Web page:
Autism Unveiled Project Week 3
“We will have true inclusion the moment we are able to accept another person for who they are even if they are completely different from us.” Gee Vero
Who am I?
I am Gee Vero.
I am a woman.
I am a mother.
I am a partner.
I am an artist.
I am a writer.
I am a public speaker.
I am autistic.
The Art of Inclusion
Hello, I am from Germany. I grew up in what was formerly East Germany and left my small hometown for London after the Berlin Wall came down. I got my diagnosis late in life which was both a shock and relief. After all I was not a loser but autistic. My 10 year old son Elijah is also autistic. He is what society likes to describe as severely autistic whereas they view me as high-functioning. Yet our autism is not that different but how we deal with it and how we react to our autism is what makes us different.
Autism is a different perception of the world. In Germany there is still only little autism awareness. That was and is something I want to change. This is why I came up with The Art of Inclusion, an art project to do just that- raise autism awareness and make society aware of the needs of autistic people. I believe that with more tolerance and acceptance by society autistic people can lead really good and worthwhile lives.
I started my project in 2010 and had the first exhibition on April 2 – World Autism Awareness Day. I want to show that inclusion is not an illusion. I am inviting people from all walks of life to “meet” me on a piece of paper. A safe way for both parties. I draw a half face, Bareface (my artist name) and ask the people to complete the picture any way they want.
They can draw, paint, write, do collage or just sign the picture. So far over 100 people have taken part. The German chancellor Angela Merkel, actor Sir Ben Kingsley, autism experts Temple Grandin and Donna Williams to name but a few of the VIPs. Wonderful pictures came from artists such as German Silke Heyer, Canadian April Griffin and Rosemary Stephens from London. People with disabilities have drawn, pupils and even my son Elijah has done a picture with FC. “It always seems impossible until it’s done,” Mandela once said. This has become my motto. So let’s do it.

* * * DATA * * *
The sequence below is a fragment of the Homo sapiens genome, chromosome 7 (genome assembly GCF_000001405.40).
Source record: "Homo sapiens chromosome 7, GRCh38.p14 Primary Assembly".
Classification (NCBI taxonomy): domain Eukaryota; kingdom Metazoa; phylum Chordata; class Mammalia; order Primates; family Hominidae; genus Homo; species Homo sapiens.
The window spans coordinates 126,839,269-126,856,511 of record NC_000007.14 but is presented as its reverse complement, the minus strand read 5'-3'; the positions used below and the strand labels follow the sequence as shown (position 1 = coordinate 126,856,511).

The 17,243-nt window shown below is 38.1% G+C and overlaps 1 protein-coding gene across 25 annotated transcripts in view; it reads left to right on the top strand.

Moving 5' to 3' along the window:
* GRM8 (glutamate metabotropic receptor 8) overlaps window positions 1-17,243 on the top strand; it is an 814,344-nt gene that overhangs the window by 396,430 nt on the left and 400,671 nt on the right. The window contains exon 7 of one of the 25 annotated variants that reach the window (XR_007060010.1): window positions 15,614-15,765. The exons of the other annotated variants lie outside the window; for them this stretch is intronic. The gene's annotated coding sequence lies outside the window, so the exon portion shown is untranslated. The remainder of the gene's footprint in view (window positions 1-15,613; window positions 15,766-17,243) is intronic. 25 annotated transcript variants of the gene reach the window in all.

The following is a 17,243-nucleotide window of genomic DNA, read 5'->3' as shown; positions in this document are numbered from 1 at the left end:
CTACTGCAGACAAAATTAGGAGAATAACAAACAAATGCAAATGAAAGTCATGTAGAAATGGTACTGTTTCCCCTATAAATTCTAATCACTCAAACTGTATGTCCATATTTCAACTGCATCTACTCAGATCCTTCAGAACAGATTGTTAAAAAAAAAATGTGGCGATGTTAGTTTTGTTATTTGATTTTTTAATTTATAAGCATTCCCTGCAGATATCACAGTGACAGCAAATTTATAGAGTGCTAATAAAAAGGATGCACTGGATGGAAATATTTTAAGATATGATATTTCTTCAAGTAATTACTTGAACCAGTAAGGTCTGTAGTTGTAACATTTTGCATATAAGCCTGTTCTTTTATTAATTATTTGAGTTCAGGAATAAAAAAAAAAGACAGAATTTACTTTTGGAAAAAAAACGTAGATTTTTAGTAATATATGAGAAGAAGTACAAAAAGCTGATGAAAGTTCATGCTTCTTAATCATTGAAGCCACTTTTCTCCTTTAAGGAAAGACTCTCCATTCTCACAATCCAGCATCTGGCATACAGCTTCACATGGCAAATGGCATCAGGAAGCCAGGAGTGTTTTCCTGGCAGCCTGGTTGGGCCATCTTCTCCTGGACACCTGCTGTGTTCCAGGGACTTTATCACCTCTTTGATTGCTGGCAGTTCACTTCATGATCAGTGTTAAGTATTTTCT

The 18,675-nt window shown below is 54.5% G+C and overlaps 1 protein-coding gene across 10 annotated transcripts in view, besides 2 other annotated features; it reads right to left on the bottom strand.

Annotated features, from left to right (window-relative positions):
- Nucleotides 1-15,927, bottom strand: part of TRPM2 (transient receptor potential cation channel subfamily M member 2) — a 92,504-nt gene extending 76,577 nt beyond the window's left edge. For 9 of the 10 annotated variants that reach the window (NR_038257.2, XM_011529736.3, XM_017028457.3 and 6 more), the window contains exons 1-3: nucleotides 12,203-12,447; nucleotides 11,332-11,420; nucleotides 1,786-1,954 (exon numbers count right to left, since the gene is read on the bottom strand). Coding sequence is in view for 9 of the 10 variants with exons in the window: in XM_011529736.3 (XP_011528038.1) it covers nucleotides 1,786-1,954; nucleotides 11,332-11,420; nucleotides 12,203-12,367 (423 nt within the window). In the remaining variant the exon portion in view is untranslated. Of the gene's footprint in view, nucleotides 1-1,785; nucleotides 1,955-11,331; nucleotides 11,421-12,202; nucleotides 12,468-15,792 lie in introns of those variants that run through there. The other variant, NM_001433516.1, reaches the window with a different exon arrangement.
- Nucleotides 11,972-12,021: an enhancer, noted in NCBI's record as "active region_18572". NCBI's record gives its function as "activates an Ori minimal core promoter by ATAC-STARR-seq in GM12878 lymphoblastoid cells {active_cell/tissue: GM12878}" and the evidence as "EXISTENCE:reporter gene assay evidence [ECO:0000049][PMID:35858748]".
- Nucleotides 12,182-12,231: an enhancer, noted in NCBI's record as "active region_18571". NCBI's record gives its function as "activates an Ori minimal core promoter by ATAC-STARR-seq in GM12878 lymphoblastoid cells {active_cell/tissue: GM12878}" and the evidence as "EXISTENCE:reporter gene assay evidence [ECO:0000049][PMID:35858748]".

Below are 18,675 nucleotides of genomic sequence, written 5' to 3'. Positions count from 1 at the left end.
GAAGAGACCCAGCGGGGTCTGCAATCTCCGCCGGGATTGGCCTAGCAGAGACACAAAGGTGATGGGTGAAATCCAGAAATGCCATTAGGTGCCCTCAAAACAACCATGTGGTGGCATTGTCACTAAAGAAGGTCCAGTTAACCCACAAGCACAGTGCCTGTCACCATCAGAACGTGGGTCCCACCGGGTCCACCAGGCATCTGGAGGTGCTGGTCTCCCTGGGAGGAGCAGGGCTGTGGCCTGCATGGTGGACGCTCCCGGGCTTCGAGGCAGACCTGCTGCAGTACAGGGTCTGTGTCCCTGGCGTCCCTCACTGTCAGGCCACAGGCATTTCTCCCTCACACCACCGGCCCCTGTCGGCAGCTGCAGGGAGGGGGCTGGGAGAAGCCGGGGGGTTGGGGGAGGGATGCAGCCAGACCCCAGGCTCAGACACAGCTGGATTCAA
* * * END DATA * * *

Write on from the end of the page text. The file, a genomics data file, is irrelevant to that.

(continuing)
The wonderful thing about art is it allows us to do what is not yet possible in real life. Life is one big carnival and the most important thing for people are their masks. Without a mask you are an outsider at every carnival. My Bareface is an invitiation to take down that mask and show your self just like I as an autistic person have to do. This gives us the change to truly encounter one another. I want people to realize that we are all different, that is what we have in common. Our differences should connect us, not divide us. And there are many things that we have in common. Let’s find and celebrate them. Where better than in the world of art?
The Art of Inclusion pictures are all very different but they also have a lot in common…they all show the willingness for understanding and acceptance of autism. This is what autistic people need most of all. We will have true inclusion the moment we are able to accept another person for who they are even if they are completely different from us. I do hope that The Art of Inclusion reaches as many people as possible.
I show the pictures whenever I can. Last year I had five exhibitions. This year there will be four shows of The Art of Inclusion. You can see all the pictures on www.bareface.jimdo.com. Go on, have a look. If you like what you see and want to be part of The Art of Inclusion then go to www.cloud-burst.tv , download the image and have a go yourself.
I look forward to your picture.
With kind regards from Germany,
Gee is part of the six-week Autism Unveiled Project ending on April 2, 2015, World Autism Awareness Day.